Black Muse Exhibition Brings Diversity in Representation

Arts & Culture

BY ANDREW FABIAN SRQ DAILY FRIDAY WEEKEND EDITION FRIDAY FEB 5, 2021

“When you look through the history books, it’s hard to find artists of African descent,” says Elizabeth Goodwill, education director of Art Center Sarasota. Those history books were written largely by white men of Western European descent, framed around the ideals, aesthetics and history of Western empires and effusive in their praise of largely white artists. Representation matters. Black Muse places representation center stage in its juried exhibition of artists of African descent from around the state—and with it, the exhibition also hopes to show aspiring Black artists that they too belong in gallery spaces.

Featuring a collection of works in a variety of mediums, the exhibition emphasizes imagery and themes related to Black identity and heritage. This year’s winner, Krystle Lemonias, a Jamaican-born printmaker known for her use of mixed media, uses her work to celebrate the contributions of Black immigrant women in the cultural fabric of the U.S. Second place went to Jesse Clark, a fine art photographer and current Ringling College student who makes frequent use of Black men in his work to challenge negative stereotypes about Blackness, masculinity and issues around social justice.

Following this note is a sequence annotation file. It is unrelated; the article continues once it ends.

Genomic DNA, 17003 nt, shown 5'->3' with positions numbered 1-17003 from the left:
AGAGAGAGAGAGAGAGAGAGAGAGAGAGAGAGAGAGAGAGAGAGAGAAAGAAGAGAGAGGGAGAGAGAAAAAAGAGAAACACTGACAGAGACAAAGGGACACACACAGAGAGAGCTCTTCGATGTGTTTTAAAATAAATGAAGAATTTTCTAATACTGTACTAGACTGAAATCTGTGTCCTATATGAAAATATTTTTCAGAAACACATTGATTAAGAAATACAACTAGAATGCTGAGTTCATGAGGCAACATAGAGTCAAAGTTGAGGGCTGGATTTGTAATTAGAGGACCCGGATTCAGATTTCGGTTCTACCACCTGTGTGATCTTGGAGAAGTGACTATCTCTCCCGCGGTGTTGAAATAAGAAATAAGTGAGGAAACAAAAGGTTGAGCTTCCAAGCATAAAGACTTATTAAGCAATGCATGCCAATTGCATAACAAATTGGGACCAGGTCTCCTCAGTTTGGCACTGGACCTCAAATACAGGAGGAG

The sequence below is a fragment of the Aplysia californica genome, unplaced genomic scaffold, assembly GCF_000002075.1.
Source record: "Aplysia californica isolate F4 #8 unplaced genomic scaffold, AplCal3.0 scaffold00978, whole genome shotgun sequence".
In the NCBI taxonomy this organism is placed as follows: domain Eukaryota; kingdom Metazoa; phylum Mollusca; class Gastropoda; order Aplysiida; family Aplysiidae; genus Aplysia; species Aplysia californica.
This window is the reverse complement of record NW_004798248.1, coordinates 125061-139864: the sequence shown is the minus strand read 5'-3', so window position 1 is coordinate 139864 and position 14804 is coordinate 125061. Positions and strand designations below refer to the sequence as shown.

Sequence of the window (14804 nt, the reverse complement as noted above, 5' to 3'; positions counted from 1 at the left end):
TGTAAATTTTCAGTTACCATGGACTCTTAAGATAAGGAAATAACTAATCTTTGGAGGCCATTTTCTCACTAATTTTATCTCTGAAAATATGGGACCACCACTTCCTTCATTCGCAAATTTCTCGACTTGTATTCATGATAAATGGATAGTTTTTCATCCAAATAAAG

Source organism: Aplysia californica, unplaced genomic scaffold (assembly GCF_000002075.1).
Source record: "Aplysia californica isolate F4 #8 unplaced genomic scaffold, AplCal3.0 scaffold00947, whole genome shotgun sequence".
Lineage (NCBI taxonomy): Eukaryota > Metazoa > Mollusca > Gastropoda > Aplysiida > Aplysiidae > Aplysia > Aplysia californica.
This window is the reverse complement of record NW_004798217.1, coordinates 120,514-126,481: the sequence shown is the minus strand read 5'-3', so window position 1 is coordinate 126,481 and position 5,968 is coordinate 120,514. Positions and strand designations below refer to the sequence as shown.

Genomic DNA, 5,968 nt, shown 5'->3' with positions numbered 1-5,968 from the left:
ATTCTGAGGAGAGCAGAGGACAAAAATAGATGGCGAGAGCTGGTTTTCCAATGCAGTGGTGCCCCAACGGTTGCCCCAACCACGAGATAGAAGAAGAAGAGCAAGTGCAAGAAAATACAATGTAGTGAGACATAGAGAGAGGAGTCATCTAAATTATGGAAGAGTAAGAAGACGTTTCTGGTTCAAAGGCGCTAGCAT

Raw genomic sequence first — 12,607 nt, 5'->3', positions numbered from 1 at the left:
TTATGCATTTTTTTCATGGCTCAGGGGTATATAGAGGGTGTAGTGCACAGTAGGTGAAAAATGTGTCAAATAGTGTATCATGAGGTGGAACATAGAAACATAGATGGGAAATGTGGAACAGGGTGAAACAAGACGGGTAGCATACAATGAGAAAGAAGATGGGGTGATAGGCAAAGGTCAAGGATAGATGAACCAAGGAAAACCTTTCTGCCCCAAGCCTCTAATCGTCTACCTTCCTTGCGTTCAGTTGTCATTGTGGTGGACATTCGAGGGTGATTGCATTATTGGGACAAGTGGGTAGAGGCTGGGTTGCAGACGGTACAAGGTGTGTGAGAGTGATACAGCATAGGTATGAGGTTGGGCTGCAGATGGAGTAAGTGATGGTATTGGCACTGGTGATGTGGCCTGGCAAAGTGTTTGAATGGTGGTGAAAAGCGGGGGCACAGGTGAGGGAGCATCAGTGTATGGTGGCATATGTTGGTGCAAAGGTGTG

In addition to demonstrating just how vibrant and skilled these under-represented artists are, the other goal of the exhibition is to inspire the next generation of aspiring artists. To that end, Suncoast Black Arts Collective’s president, Michele Redwine, has much to offer.

She made a career as an arts educator, diversity specialist and board member of large arts organizations, and even in retirement, she continues to work for greater inclusion in a fine art landscape she feels still lacks people of color. “What we’re finding is that when young people of color finish middle school, they’re just not engaging with arts curricula in the same numbers,” says Redwine. She acknowledges that there are many reasons, but she hopes to leverage Black Muse’s representation into outreach with the county school system to understand and dismantle implicit and explicit obstacles young Black students face in their pursuit of art.

But if artists of African descent are to stake their claim in those same art history books that favor Western European themes and imagery, it begins with the representation in Black Muse and exhibitions like it. The collection is available to view online through March 5th.

Photo by Jesse Clark

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